Working capital online loans for LLCs normally take a day for approval and don’t require near the documentation as bank applications. Four to six months of LLC bank statements to prove your cash flow, recent federal tax returns, and the LLC tax ID and your set to go. Cash can be deposited in your bank account in just a few days.

3 Working Capital Loans for LLCs

Invoice Factoring for LLCs

If you’ve been in business for a while and have accumulated unpaid customer invoices, you can pledge them as collateral for a business loan.

One form of invoice factoring involves assigning the value of the invoices to the lender or factor. The lender then advances you a discounted amount valuing 75% to 90% of the invoices face value. The customer then pays the invoice to the lender. After interest is deducted, the lender forwards any balance left over.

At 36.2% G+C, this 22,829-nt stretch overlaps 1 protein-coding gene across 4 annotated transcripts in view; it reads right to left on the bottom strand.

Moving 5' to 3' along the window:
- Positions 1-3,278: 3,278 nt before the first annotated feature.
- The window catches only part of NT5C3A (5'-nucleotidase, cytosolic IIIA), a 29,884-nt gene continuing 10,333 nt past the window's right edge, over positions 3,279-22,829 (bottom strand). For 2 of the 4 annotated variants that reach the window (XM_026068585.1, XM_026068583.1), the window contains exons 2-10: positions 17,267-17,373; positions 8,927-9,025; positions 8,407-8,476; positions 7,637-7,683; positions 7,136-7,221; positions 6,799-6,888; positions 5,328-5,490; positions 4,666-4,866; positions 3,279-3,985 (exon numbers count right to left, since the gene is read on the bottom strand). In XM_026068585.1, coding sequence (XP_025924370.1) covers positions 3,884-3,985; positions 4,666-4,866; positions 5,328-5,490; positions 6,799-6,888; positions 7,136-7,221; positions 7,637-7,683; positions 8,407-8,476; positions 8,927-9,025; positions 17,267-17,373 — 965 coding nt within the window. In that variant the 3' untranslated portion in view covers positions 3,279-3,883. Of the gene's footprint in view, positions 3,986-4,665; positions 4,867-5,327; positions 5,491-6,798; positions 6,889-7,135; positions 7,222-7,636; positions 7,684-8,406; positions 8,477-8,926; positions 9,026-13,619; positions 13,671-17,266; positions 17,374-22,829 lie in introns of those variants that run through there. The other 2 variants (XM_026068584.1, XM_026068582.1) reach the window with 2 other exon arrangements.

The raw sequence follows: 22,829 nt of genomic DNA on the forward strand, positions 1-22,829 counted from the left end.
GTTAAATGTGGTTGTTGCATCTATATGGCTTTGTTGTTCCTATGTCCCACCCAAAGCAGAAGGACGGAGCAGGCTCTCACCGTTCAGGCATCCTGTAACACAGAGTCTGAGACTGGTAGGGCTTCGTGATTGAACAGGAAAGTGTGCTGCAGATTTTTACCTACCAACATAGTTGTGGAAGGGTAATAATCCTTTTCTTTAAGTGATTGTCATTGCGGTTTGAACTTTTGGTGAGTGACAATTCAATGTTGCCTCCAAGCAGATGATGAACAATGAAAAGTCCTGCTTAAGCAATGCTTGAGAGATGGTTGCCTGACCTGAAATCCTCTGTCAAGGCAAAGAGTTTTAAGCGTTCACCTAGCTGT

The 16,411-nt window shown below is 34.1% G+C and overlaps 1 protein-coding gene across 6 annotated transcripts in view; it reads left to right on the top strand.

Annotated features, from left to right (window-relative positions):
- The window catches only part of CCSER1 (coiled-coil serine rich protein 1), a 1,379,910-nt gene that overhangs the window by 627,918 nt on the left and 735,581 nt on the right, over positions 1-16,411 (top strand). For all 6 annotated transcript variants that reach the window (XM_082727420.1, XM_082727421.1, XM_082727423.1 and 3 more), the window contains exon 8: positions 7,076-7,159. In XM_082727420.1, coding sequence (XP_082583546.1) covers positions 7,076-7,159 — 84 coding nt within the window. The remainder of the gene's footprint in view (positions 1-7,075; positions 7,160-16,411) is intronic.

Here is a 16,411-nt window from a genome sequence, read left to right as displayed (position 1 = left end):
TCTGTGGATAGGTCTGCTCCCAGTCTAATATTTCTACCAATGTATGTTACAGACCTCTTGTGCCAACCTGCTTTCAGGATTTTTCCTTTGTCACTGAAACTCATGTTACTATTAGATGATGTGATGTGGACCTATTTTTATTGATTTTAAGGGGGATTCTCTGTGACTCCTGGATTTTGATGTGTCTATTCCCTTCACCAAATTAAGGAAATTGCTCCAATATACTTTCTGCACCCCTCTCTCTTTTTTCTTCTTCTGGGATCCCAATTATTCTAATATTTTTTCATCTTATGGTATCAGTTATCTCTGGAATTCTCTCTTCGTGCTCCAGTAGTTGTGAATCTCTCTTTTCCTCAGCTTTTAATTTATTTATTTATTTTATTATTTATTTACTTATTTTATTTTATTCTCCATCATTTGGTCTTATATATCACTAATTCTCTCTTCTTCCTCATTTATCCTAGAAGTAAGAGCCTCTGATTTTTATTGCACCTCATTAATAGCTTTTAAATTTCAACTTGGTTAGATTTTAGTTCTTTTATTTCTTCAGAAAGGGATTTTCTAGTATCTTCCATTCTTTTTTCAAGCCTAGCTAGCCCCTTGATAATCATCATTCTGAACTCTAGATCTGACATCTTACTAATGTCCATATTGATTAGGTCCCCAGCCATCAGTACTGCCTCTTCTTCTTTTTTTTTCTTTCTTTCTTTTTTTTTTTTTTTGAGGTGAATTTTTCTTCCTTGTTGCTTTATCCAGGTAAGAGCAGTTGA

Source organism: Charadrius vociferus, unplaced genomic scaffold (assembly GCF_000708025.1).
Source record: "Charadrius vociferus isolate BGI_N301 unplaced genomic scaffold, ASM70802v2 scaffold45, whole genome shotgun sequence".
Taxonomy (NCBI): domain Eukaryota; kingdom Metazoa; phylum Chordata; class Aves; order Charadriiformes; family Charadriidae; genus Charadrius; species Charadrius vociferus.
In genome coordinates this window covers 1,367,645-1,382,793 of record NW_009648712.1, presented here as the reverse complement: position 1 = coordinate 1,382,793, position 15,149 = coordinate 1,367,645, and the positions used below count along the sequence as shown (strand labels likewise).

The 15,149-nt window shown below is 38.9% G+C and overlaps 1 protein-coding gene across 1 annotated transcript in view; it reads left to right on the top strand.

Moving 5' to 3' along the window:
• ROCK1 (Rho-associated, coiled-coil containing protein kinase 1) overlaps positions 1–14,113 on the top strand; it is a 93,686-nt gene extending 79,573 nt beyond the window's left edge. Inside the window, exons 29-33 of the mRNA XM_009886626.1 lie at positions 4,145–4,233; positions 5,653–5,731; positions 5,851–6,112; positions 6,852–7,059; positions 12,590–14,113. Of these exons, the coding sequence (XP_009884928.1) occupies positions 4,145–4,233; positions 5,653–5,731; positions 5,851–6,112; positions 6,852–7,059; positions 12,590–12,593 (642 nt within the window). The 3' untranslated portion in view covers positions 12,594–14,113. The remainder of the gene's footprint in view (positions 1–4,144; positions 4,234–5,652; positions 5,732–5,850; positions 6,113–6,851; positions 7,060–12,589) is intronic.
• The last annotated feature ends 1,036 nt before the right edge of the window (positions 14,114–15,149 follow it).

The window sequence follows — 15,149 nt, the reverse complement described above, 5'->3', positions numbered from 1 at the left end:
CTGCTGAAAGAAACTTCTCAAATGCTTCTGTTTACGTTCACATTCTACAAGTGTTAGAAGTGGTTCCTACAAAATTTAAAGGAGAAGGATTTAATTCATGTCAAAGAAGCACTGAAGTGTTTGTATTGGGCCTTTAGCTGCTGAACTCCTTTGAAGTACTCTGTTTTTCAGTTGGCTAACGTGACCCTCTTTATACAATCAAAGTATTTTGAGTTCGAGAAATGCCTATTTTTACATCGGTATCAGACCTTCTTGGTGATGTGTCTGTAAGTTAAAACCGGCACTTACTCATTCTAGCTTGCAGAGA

The second form of invoice financing for LLCs is known as discounting. It’s similar to the first except that customer invoices are paid to your company and then forwarded to the factor to relieve the debt. There are interest charges and maintenance fees to consider.

Inventory Loans for LLCs

In the U.S., 51 percent of business owners take out loans to bolster their inventory. They are particularly useful for wholesale and retail operations. Small and medium manufacturers can also benefit if financing is needed for a large order, for example.